There are three codes of conduct under the BCCM Act in schedules 1A, 2, and 3. These codes of conduct are for committee voting members, caretaking service contractors and body corporate managers, and letting agents.
A committee member who has the ability to vote is a committee voting member and is subject to a code of conduct. Such a member must have an understanding of the BCCM Act and the code of conduct and must comply with the BCCM Act. They must act with honesty, fairness and confidentiality. They must also act in the best interests of the body corporate, must not cause a nuisance, and must avoid a conflict of interest.
Although a committee member is a volunteer, they must act in accordance with the code of conduct. This is enforceable by making an application to the Commissioner’s Office. The biggest part of this is to act in the body corporate’s best interests and to avoid a conflict of interest. If a person is on the committee, they must always put the body corporate first and must disclose and never vote on anything they have a personal interest in. In other words, a committee member can never use their position to benefit themselves, ever. Apart from the fact that it contravenes the BCCM Act, it might also have significant consequences such as an action against the committee member personally for a breach of fiduciary duty.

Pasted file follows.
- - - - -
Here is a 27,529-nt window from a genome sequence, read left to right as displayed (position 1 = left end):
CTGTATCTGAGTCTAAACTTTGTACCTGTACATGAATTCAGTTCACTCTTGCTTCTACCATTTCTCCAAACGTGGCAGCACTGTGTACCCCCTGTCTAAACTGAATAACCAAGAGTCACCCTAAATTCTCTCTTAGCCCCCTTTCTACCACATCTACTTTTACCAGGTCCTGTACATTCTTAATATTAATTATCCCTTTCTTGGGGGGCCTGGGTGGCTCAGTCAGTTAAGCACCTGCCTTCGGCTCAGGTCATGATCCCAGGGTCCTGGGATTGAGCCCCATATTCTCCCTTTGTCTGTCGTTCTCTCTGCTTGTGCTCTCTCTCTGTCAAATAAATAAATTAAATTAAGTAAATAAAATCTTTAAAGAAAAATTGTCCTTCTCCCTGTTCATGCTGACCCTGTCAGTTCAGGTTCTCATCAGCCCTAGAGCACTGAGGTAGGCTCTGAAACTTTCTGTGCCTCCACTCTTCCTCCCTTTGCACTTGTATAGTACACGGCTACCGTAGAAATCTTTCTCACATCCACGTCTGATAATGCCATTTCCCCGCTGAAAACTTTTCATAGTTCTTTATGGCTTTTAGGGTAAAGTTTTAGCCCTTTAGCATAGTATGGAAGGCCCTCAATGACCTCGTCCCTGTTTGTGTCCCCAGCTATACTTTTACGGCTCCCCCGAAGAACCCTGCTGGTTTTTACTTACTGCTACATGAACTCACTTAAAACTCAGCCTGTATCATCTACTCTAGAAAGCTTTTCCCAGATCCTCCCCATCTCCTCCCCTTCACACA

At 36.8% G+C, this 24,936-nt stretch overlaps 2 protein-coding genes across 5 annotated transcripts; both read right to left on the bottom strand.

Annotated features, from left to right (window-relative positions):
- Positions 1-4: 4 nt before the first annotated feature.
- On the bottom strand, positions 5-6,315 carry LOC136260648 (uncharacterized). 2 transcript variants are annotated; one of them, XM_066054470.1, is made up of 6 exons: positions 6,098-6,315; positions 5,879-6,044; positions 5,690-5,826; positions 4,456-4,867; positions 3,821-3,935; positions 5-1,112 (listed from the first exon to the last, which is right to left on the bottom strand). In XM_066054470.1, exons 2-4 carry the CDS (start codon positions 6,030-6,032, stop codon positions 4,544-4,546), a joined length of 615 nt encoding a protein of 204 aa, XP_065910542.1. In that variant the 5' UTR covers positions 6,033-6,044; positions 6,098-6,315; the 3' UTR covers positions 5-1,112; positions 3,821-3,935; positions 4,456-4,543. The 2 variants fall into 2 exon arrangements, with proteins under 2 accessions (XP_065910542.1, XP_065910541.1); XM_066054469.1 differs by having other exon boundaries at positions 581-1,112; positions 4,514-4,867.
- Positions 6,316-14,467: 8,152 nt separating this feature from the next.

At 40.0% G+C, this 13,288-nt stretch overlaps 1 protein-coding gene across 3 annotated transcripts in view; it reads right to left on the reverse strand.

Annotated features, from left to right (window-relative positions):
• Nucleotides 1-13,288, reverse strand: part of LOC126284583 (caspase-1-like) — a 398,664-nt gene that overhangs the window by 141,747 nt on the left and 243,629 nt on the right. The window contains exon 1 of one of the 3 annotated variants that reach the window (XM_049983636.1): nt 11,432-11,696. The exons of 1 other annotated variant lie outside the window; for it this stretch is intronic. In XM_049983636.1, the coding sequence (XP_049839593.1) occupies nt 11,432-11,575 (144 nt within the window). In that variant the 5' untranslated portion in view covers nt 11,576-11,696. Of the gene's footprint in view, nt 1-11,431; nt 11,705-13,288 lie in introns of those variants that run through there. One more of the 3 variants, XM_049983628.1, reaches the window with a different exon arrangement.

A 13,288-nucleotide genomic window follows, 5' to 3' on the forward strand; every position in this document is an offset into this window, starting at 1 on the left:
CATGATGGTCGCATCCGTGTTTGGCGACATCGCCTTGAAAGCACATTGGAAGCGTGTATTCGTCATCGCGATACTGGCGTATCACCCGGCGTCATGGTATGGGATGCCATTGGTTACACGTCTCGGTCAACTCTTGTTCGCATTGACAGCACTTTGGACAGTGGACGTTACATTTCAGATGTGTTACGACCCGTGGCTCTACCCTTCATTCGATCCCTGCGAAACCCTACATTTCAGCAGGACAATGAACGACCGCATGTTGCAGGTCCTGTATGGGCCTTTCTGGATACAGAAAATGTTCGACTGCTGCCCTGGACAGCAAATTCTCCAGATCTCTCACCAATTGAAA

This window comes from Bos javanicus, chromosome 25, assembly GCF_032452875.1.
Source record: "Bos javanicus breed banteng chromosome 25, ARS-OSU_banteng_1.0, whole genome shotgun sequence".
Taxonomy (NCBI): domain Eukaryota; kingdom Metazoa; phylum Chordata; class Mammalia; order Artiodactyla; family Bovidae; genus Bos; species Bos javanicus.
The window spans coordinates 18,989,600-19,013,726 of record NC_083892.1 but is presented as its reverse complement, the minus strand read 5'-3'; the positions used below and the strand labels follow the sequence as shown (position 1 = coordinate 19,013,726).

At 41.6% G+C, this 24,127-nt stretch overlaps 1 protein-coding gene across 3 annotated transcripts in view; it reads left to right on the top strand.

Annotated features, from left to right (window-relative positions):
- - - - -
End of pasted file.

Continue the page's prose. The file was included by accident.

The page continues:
Apart from any personal action a lot owner or body corporate might have against a committee member for breaching the code of conduct, s 101B of the BCCM Act says that if a committee voting member breaches the code of conduct, then they may be removed from their position. This would require a general meeting of the body corporate to remove the person from their position on the committee.
This article is intended as general information only and should not be relied upon as legal advice. For specific legal advice please contact us here.